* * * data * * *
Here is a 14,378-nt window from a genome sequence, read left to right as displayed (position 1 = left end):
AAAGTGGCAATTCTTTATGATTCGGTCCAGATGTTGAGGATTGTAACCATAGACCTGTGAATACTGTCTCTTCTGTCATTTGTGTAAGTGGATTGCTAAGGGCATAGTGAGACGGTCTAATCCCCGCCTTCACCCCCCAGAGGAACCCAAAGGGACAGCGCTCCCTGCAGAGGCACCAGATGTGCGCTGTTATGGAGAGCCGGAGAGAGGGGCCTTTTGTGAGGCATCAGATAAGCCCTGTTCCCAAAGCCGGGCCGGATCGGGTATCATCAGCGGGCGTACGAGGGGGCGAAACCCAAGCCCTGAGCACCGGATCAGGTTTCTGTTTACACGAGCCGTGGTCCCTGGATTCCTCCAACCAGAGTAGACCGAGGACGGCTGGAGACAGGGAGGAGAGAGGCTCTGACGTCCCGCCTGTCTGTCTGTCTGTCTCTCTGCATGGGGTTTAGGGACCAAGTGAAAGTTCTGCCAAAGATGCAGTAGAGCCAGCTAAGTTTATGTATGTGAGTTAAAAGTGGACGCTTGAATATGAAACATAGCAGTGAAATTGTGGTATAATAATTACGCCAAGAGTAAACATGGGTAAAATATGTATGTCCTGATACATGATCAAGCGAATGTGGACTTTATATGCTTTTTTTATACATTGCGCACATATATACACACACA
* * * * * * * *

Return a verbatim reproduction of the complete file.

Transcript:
Here is a 14,378-nt window from a genome sequence, read left to right as displayed (position 1 = left end):
AAAGTGGCAATTCTTTATGATTCGGTCCAGATGTTGAGGATTGTAACCATAGACCTGTGAATACTGTCTCTTCTGTCATTTGTGTAAGTGGATTGCTAAGGGCATAGTGAGACGGTCTAATCCCCGCCTTCACCCCCCAGAGGAACCCAAAGGGACAGCGCTCCCTGCAGAGGCACCAGATGTGCGCTGTTATGGAGAGCCGGAGAGAGGGGCCTTTTGTGAGGCATCAGATAAGCCCTGTTCCCAAAGCCGGGCCGGATCGGGTATCATCAGCGGGCGTACGAGGGGGCGAAACCCAAGCCCTGAGCACCGGATCAGGTTTCTGTTTACACGAGCCGTGGTCCCTGGATTCCTCCAACCAGAGTAGACCGAGGACGGCTGGAGACAGGGAGGAGAGAGGCTCTGACGTCCCGCCTGTCTGTCTGTCTGTCTCTCTGCATGGGGTTTAGGGACCAAGTGAAAGTTCTGCCAAAGATGCAGTAGAGCCAGCTAAGTTTATGTATGTGAGTTAAAAGTGGACGCTTGAATATGAAACATAGCAGTGAAATTGTGGTATAATAATTACGCCAAGAGTAAACATGGGTAAAATATGTATGTCCTGATACATGATCAAGCGAATGTGGACTTTATATGCTTTTTTTATACATTGCGCACATATATACACACACA